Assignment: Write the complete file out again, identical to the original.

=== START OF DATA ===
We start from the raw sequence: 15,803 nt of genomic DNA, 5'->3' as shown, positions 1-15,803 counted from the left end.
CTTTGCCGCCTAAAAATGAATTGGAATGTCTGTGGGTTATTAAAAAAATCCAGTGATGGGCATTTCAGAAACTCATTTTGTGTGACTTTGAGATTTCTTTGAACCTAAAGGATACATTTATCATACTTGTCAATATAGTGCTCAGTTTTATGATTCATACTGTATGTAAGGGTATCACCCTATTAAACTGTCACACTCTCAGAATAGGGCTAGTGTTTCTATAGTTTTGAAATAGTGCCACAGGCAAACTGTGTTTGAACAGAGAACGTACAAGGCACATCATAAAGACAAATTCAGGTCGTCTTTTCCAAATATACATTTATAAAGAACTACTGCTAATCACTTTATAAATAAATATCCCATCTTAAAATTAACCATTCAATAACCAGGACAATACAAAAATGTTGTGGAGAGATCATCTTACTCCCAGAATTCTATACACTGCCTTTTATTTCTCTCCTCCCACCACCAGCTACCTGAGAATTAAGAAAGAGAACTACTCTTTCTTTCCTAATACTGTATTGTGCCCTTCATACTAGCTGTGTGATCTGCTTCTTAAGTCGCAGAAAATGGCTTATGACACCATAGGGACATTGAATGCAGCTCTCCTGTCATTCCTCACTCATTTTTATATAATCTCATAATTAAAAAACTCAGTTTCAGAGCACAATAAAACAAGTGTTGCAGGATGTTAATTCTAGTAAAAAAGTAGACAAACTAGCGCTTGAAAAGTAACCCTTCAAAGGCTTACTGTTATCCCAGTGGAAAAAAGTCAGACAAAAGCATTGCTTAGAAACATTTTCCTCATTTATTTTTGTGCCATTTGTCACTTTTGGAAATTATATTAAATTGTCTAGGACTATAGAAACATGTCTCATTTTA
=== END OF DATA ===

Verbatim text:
We start from the raw sequence: 15,803 nt of genomic DNA, 5'->3' as shown, positions 1-15,803 counted from the left end.
CTTTGCCGCCTAAAAATGAATTGGAATGTCTGTGGGTTATTAAAAAAATCCAGTGATGGGCATTTCAGAAACTCATTTTGTGTGACTTTGAGATTTCTTTGAACCTAAAGGATACATTTATCATACTTGTCAATATAGTGCTCAGTTTTATGATTCATACTGTATGTAAGGGTATCACCCTATTAAACTGTCACACTCTCAGAATAGGGCTAGTGTTTCTATAGTTTTGAAATAGTGCCACAGGCAAACTGTGTTTGAACAGAGAACGTACAAGGCACATCATAAAGACAAATTCAGGTCGTCTTTTCCAAATATACATTTATAAAGAACTACTGCTAATCACTTTATAAATAAATATCCCATCTTAAAATTAACCATTCAATAACCAGGACAATACAAAAATGTTGTGGAGAGATCATCTTACTCCCAGAATTCTATACACTGCCTTTTATTTCTCTCCTCCCACCACCAGCTACCTGAGAATTAAGAAAGAGAACTACTCTTTCTTTCCTAATACTGTATTGTGCCCTTCATACTAGCTGTGTGATCTGCTTCTTAAGTCGCAGAAAATGGCTTATGACACCATAGGGACATTGAATGCAGCTCTCCTGTCATTCCTCACTCATTTTTATATAATCTCATAATTAAAAAACTCAGTTTCAGAGCACAATAAAACAAGTGTTGCAGGATGTTAATTCTAGTAAAAAAGTAGACAAACTAGCGCTTGAAAAGTAACCCTTCAAAGGCTTACTGTTATCCCAGTGGAAAAAAGTCAGACAAAAGCATTGCTTAGAAACATTTTCCTCATTTATTTTTGTGCCATTTGTCACTTTTGGAAATTATATTAAATTGTCTAGGACTATAGAAACATGTCTCATTTTA